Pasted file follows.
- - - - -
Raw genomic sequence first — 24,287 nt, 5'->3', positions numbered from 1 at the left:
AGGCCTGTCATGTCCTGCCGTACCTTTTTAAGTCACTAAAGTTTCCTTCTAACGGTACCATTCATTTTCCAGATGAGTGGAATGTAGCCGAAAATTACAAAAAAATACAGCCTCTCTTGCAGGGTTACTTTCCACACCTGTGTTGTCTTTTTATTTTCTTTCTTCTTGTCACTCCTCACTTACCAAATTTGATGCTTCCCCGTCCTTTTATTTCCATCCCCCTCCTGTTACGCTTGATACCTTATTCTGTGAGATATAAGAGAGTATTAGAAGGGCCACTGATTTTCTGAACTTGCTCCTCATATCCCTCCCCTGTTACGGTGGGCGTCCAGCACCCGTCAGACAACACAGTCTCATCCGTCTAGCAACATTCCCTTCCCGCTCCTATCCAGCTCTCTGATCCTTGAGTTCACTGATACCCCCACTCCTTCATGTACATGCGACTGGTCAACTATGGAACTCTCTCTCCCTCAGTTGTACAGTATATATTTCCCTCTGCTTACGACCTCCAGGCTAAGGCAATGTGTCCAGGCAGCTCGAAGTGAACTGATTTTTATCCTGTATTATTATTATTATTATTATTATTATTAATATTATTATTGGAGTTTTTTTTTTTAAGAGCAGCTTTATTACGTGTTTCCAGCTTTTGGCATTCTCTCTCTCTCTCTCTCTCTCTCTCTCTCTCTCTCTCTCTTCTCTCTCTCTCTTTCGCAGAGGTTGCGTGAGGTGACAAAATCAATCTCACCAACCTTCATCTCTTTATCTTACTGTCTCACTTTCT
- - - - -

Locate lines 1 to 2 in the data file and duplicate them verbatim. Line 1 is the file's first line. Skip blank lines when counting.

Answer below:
Raw genomic sequence first — 24,287 nt, 5'->3', positions numbered from 1 at the left:
AGGCCTGTCATGTCCTGCCGTACCTTTTTAAGTCACTAAAGTTTCCTTCTAACGGTACCATTCATTTTCCAGATGAGTGGAATGTAGCCGAAAATTACAAAAAAATACAGCCTCTCTTGCAGGGTTACTTTCCACACCTGTGTTGTCTTTTTATTTTCTTTCTTCTTGTCACTCCTCACTTACCAAATTTGATGCTTCCCCGTCCTTTTATTTCCATCCCCCTCCTGTTACGCTTGATACCTTATTCTGTGAGATATAAGAGAGTATTAGAAGGGCCACTGATTTTCTGAACTTGCTCCTCATATCCCTCCCCTGTTACGGTGGGCGTCCAGCACCCGTCAGACAACACAGTCTCATCCGTCTAGCAACATTCCCTTCCCGCTCCTATCCAGCTCTCTGATCCTTGAGTTCACTGATACCCCCACTCCTTCATGTACATGCGACTGGTCAACTATGGAACTCTCTCTCCCTCAGTTGTACAGTATATATTTCCCTCTGCTTACGACCTCCAGGCTAAGGCAATGTGTCCAGGCAGCTCGAAGTGAACTGATTTTTATCCTGTATTATTATTATTATTATTATTATTATTAATATTATTATTGGAGTTTTTTTTTTTAAGAGCAGCTTTATTACGTGTTTCCAGCTTTTGGCATTCTCTCTCTCTCTCTCTCTCTCTCTCTCTCTCTCTCTCTCTTCTCTCTCTCTCTTTCGCAGAGGTTGCGTGAGGTGACAAAATCAATCTCACCAACCTTCATCTCTTTATCTTACTGTCTCACTTTCT